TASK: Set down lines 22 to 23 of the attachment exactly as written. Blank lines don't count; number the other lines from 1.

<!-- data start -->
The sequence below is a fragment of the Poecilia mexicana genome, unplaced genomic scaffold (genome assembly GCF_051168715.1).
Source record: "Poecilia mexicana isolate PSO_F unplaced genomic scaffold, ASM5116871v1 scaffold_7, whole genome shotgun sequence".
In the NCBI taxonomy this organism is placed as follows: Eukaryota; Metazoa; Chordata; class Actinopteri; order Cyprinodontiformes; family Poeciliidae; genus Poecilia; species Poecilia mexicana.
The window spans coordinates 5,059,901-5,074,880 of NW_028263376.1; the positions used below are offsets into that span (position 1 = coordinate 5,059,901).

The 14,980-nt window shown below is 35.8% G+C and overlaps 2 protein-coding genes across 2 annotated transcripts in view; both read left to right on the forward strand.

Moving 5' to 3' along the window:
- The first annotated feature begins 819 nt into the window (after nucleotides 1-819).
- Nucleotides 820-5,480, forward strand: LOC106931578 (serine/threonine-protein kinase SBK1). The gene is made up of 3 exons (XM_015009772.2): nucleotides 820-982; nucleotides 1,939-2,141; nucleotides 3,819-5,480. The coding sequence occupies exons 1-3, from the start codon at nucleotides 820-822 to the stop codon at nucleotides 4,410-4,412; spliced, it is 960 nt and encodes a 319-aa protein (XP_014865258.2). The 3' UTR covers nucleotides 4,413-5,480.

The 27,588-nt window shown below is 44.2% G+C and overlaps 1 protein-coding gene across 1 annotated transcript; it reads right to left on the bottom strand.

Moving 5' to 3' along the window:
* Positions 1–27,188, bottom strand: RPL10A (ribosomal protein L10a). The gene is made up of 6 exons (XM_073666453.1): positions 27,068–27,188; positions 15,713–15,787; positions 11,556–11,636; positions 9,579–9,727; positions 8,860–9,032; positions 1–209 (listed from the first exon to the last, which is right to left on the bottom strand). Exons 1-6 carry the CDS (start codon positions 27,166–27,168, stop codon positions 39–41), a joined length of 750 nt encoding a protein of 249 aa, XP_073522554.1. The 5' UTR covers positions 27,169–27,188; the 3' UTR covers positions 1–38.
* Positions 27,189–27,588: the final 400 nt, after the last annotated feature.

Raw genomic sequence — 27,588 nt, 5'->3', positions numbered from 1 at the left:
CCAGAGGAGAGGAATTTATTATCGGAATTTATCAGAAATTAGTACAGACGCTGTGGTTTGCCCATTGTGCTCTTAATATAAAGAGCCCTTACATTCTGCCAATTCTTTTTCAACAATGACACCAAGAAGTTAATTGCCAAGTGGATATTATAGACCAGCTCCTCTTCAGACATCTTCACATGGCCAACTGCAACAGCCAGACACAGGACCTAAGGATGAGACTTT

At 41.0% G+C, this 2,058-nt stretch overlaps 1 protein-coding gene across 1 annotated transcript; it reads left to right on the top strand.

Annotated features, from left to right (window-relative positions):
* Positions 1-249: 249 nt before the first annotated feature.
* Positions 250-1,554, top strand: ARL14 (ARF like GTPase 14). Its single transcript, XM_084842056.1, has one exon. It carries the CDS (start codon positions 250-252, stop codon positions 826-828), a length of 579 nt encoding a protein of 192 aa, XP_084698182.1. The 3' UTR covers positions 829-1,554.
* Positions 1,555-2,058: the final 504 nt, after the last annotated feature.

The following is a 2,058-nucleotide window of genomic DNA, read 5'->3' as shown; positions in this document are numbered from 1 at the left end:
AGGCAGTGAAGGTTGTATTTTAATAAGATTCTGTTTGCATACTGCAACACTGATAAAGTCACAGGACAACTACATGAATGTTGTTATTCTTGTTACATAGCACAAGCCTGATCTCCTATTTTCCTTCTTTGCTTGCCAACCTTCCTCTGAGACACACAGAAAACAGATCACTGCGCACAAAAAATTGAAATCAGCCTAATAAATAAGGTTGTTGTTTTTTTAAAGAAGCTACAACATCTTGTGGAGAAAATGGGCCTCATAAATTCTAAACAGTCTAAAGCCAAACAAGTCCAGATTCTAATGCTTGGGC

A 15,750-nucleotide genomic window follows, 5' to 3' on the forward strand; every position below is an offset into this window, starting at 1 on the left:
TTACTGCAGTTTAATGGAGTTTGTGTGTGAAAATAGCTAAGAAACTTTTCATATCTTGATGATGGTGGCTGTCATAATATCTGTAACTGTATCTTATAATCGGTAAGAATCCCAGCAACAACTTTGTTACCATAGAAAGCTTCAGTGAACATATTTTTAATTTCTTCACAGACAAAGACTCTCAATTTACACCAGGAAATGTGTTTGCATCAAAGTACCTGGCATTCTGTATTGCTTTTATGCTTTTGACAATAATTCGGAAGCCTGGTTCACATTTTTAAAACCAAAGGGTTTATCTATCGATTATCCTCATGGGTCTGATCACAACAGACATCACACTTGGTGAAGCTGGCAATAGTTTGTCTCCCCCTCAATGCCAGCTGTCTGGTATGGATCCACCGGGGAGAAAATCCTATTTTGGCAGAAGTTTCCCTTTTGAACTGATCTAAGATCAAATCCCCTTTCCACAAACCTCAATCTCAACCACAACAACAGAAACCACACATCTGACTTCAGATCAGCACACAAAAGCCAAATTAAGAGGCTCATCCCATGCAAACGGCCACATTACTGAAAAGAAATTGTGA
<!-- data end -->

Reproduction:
A 15,750-nucleotide genomic window follows, 5' to 3' on the forward strand; every position below is an offset into this window, starting at 1 on the left:
TTACTGCAGTTTAATGGAGTTTGTGTGTGAAAATAGCTAAGAAACTTTTCATATCTTGATGATGGTGGCTGTCATAATATCTGTAACTGTATCTTATAATCGGTAAGAATCCCAGCAACAACTTTGTTACCATAGAAAGCTTCAGTGAACATATTTTTAATTTCTTCACAGACAAAGACTCTCAATTTACACCAGGAAATGTGTTTGCATCAAAGTACCTGGCATTCTGTATTGCTTTTATGCTTTTGACAATAATTCGGAAGCCTGGTTCACATTTTTAAAACCAAAGGGTTTATCTATCGATTATCCTCATGGGTCTGATCACAACAGACATCACACTTGGTGAAGCTGGCAATAGTTTGTCTCCCCCTCAATGCCAGCTGTCTGGTATGGATCCACCGGGGAGAAAATCCTATTTTGGCAGAAGTTTCCCTTTTGAACTGATCTAAGATCAAATCCCCTTTCCACAAACCTCAATCTCAACCACAACAACAGAAACCACACATCTGACTTCAGATCAGCACACAAAAGCCAAATTAAGAGGCTCATCCCATGCAAACGGCCACATTACTGAAAAGAAATTGTGA